Japan is so successfully ecumenical, the various religions of Shinto, Buddhism, Christianity and Islam happily living side by side, that one is tempted to doubt Japanese belief in any of them.
Adding to this perhaps doubtful impression is the fact that religions here have been assigned various nonreligious tasks. Shinto has authority over most marriages and the comings of age of the resultant children, Christianity seems to have been awarded domain over exotic foreign-style marriages, and Buddhism has been given death.
Whether this last is true or not, the popular impression is that Buddhism takes on the responsibilities of both funeral rites and notions about the afterlife. Quoted is a reply to a question as to a family’s Buddhist sectarian affiliation: “I don’t know. No one in our household has died yet.”
There are reasons why Buddhism is thought responsible for the dead and for the means through which it got that way. One is that when Buddhism was introduced in Japan it already possessed a systematic doctrine, an institutional organization and a fully formed ritual repertoire, unequaled by any other religious tradition in Japan — just the thing to handle something as socially important as funerals.
Another reason is Buddhism’s own compelling teachings about the afterlife and the perceived efficacy of its funeral ties as well as its capacity to absorb religious elements from other beliefs. Shinto kami could be recast as Buddhas and bodhisattvas, all of them displaying the reassurance and comfort that death demands.
One yet further reason for Buddhism’s identification with the dying and the dead is that it had already provided itself with a class of religious specialists perceived as capable of managing the dangers and defilements of death, and of mediating between this world the next. The Buddhist priest thus came fully equipped.
These are among the conclusions reached at an annual meeting of the American Academy of Religion in the year 2000, an event that became the impetus for the present volume. The nine essays here gathered display a variety of approaches, but taken in conjunction they offer a more thorough picture of their topic than has hitherto been available.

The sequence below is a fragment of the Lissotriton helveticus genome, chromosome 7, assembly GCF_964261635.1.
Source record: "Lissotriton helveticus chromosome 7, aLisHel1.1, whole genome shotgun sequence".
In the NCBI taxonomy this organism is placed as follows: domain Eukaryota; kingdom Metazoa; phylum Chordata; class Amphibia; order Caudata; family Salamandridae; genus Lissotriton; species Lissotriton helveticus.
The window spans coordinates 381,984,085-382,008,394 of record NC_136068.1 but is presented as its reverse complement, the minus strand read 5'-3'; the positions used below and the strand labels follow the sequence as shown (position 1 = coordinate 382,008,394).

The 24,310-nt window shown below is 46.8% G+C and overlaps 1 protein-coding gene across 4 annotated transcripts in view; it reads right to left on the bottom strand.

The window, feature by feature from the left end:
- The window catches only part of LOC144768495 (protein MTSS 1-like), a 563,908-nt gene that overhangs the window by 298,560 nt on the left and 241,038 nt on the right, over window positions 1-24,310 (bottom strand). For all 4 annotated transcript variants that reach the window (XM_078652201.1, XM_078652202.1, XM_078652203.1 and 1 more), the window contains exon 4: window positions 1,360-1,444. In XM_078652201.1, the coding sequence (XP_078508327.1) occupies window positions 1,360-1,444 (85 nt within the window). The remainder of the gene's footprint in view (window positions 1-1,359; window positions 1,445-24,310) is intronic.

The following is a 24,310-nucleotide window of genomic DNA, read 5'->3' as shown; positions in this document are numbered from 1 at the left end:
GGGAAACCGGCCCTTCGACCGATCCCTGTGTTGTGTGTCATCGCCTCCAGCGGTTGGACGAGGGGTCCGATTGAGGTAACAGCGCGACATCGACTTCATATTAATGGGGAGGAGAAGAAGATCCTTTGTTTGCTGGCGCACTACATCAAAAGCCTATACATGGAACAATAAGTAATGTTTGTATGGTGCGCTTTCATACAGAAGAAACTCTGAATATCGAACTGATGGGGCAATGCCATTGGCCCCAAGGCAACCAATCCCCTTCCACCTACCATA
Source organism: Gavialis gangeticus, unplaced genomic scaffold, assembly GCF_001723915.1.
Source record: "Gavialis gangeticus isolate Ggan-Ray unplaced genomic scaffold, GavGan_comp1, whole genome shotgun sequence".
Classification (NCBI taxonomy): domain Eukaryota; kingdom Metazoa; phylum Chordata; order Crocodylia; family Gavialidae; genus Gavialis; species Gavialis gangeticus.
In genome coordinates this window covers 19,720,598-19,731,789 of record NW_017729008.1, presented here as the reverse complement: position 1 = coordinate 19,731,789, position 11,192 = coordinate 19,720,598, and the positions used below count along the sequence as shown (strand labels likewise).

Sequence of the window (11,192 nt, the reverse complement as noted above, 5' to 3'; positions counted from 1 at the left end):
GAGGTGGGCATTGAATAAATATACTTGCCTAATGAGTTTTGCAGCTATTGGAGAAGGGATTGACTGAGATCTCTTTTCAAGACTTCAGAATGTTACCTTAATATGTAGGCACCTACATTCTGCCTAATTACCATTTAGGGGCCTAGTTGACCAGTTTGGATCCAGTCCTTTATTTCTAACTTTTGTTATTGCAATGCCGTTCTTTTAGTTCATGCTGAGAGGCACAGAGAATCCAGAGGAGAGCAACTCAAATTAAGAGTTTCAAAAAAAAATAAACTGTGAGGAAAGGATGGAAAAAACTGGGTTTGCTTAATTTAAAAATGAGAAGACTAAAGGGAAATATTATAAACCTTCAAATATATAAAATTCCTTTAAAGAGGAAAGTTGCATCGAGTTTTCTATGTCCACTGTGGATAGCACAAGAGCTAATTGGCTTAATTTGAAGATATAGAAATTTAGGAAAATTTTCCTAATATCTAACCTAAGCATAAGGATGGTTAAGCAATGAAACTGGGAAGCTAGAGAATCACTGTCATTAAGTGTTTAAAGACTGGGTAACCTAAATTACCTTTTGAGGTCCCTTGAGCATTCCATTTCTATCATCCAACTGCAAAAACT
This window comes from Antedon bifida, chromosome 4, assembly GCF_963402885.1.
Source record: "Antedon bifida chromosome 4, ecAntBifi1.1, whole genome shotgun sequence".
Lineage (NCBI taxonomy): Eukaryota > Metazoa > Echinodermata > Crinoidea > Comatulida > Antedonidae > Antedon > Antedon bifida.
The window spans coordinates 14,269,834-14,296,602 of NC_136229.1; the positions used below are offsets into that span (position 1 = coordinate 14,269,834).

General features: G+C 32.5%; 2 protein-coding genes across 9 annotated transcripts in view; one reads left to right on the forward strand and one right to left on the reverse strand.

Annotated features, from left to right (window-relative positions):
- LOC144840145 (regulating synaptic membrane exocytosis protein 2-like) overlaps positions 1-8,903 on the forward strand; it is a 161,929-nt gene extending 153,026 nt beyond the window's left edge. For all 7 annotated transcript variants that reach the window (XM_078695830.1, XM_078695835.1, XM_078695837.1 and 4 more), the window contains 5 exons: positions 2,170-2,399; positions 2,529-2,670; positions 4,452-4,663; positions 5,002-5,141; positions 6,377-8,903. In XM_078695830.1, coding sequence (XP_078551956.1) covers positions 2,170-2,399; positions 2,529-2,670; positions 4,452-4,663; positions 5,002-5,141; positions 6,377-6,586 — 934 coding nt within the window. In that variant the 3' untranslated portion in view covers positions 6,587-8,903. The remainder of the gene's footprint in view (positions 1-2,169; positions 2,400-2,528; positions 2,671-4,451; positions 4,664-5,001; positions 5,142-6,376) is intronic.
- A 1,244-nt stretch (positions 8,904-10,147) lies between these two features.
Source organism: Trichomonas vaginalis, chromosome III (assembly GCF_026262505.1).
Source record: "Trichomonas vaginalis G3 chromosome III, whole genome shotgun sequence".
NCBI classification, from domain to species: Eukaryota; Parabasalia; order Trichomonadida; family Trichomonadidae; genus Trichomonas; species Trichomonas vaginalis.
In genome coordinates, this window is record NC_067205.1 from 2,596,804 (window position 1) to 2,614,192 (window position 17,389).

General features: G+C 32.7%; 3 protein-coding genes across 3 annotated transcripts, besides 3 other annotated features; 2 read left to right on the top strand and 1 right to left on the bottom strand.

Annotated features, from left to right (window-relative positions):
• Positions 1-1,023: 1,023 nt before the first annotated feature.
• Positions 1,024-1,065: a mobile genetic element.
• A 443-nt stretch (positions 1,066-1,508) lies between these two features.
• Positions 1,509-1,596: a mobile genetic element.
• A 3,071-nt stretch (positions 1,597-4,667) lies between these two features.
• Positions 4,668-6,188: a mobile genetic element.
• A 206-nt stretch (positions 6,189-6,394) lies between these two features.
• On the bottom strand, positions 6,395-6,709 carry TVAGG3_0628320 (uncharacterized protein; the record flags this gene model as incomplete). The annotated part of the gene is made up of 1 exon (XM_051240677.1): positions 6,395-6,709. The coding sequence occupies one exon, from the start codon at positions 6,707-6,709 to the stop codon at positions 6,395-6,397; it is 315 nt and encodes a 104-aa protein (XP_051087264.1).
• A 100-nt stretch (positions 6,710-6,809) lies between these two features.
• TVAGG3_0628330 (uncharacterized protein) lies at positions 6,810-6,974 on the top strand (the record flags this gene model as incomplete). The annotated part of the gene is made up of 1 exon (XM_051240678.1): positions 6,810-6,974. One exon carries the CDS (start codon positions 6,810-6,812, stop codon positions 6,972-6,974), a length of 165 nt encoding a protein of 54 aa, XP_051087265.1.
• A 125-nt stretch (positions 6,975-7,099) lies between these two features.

The interested reader will learn about deathbed practices in the Heian Period, about the rituals of dying in medieval Japan, and about what both the dead and their survivors thought about relics, about suicide, about the “Blood Pool Hell,” and about postmortem fetal extraction. There are further essays on how death was managed by Soto Zen in the Tokugawa Period, how mortuary interests segued into pure business, and why posthumous names cost so much.
This last, the expense of being renamed after death, remains highly contentious. These costs “constitute the single largest funerary expense and have become something of a lightning rod for controversy over traditional Buddhist funerals.”
Also of especial interest is Mariko Walter’s scholarly comparison of Buddhist funerals, sect by sect, followed by an enlightening structural analysis of their various elements. I likewise found much to admire in George Tanabe’s final essay on the “orthodox heresy” of Buddhist funeral. Shinran found the idea of a Buddhist funeral heretical, but historical example discovered Sakyamuni’s funeral to be orthodox. Here the writer digs deep into the paradox that turns out to be much more than merely semantic.
“Death and superstition are the camps in which [Japanese] Buddhism lives, hardly able to venture forth to inform more vital concerns.” Dead to the world, “Buddhism thrives in the narrow corridors of the world of the dead.”
What is this suspicious, if lucrative, identification? How can it become widened, socialized, of more real use? These are questions that animate this final essay and inspire the discussion that the collection represents.
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